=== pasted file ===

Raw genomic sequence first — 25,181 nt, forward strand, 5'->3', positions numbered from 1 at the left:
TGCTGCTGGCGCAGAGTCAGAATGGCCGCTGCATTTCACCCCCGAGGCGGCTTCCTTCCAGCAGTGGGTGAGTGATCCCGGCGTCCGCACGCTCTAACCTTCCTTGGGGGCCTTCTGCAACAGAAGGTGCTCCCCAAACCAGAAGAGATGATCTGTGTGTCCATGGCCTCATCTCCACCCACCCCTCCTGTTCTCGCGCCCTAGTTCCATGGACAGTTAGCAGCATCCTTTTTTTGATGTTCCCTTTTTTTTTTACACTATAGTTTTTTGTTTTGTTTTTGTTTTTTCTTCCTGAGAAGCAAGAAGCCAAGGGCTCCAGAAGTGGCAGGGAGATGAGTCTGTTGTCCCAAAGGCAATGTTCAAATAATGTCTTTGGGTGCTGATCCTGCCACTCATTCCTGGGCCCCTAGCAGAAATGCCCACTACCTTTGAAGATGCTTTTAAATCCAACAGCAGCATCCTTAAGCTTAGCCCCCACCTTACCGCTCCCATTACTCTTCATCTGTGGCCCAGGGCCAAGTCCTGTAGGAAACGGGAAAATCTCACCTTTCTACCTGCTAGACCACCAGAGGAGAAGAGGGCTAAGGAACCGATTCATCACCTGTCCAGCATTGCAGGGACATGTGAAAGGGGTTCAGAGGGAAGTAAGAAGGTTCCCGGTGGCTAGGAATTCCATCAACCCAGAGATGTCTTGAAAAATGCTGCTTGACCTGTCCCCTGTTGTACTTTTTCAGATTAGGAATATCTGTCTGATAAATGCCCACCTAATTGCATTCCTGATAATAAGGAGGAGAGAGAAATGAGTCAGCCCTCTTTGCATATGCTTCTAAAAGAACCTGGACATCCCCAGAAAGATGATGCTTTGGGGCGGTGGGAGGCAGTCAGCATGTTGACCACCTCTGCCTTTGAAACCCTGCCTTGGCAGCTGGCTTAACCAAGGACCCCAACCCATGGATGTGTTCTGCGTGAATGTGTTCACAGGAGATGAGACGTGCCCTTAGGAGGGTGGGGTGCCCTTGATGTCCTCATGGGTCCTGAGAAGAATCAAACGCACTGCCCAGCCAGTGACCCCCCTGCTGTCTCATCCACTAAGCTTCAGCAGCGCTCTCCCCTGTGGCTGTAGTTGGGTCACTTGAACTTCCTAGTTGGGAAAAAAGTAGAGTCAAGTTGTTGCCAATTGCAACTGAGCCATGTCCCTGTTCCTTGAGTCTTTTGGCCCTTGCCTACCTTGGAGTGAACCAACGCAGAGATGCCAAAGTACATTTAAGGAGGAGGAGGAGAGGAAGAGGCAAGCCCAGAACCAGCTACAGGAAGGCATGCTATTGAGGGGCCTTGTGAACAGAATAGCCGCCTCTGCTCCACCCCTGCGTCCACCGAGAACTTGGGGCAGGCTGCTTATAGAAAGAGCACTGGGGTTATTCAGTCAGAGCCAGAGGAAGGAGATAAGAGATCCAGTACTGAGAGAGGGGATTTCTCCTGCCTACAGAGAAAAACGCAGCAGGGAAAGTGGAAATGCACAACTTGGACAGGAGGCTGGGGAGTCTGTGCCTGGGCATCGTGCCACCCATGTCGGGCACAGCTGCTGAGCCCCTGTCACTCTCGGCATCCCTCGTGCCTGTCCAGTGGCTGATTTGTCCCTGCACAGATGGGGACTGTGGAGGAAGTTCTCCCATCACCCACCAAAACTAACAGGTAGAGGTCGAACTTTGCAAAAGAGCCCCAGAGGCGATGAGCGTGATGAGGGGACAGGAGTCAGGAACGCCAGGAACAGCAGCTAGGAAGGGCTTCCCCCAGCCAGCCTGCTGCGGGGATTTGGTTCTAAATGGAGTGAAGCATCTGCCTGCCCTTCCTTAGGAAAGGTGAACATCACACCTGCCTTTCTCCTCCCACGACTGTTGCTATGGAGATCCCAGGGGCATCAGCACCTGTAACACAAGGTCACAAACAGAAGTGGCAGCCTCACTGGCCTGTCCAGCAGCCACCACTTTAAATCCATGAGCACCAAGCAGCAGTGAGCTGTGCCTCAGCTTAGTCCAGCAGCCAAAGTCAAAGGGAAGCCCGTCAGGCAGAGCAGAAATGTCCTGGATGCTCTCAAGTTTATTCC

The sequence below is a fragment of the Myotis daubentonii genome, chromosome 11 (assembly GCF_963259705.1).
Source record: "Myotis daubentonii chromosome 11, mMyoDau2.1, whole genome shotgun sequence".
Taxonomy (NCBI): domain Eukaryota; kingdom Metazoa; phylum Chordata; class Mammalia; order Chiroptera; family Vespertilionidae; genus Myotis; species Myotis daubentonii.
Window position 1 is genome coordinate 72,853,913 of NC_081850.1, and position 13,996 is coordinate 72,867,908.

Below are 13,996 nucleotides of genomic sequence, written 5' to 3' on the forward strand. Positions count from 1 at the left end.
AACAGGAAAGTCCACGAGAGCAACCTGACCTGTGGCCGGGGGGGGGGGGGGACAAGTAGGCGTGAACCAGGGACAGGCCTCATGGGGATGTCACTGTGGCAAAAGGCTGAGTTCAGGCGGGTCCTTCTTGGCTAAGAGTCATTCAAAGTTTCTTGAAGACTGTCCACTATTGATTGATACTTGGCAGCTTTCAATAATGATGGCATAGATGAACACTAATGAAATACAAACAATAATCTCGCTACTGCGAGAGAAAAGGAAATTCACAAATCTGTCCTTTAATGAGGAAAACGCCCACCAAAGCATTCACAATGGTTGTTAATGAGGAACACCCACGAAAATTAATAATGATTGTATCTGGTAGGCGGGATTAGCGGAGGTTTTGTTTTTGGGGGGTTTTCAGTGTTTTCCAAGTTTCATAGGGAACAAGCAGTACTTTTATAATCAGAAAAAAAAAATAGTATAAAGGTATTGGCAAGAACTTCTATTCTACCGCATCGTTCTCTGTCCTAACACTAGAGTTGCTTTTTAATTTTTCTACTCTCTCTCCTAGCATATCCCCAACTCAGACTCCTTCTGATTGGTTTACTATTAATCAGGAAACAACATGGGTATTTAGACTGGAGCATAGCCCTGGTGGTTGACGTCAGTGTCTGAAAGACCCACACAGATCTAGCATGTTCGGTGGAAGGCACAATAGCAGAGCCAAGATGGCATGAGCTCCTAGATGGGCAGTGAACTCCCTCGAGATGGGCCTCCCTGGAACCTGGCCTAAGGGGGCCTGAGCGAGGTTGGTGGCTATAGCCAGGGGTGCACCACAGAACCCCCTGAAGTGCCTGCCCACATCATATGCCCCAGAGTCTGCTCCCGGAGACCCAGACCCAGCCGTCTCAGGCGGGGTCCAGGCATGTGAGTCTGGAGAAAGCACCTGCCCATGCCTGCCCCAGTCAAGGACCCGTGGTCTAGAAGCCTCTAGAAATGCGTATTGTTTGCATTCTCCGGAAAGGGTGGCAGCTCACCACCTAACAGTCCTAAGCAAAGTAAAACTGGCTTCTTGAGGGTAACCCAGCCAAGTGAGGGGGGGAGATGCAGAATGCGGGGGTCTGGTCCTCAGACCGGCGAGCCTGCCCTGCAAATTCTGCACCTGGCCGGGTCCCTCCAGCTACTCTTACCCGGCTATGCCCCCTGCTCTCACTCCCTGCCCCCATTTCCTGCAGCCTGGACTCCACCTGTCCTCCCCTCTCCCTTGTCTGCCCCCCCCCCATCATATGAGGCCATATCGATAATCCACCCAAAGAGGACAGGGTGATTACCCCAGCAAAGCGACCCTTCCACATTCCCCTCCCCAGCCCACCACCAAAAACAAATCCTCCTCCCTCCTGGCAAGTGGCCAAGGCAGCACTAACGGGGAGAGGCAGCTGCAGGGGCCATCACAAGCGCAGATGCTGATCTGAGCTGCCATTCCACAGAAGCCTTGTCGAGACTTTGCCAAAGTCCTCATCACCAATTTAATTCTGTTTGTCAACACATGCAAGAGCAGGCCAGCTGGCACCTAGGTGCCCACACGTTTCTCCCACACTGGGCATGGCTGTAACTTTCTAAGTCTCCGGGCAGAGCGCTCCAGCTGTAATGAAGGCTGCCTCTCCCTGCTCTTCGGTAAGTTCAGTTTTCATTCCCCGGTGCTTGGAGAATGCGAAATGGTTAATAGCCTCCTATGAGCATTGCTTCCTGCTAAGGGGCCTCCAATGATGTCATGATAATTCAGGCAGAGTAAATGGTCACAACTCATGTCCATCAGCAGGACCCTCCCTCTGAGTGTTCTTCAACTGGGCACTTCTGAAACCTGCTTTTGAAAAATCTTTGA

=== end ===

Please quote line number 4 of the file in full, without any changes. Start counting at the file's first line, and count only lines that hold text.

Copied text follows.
Source record: "Myotis daubentonii chromosome 11, mMyoDau2.1, whole genome shotgun sequence".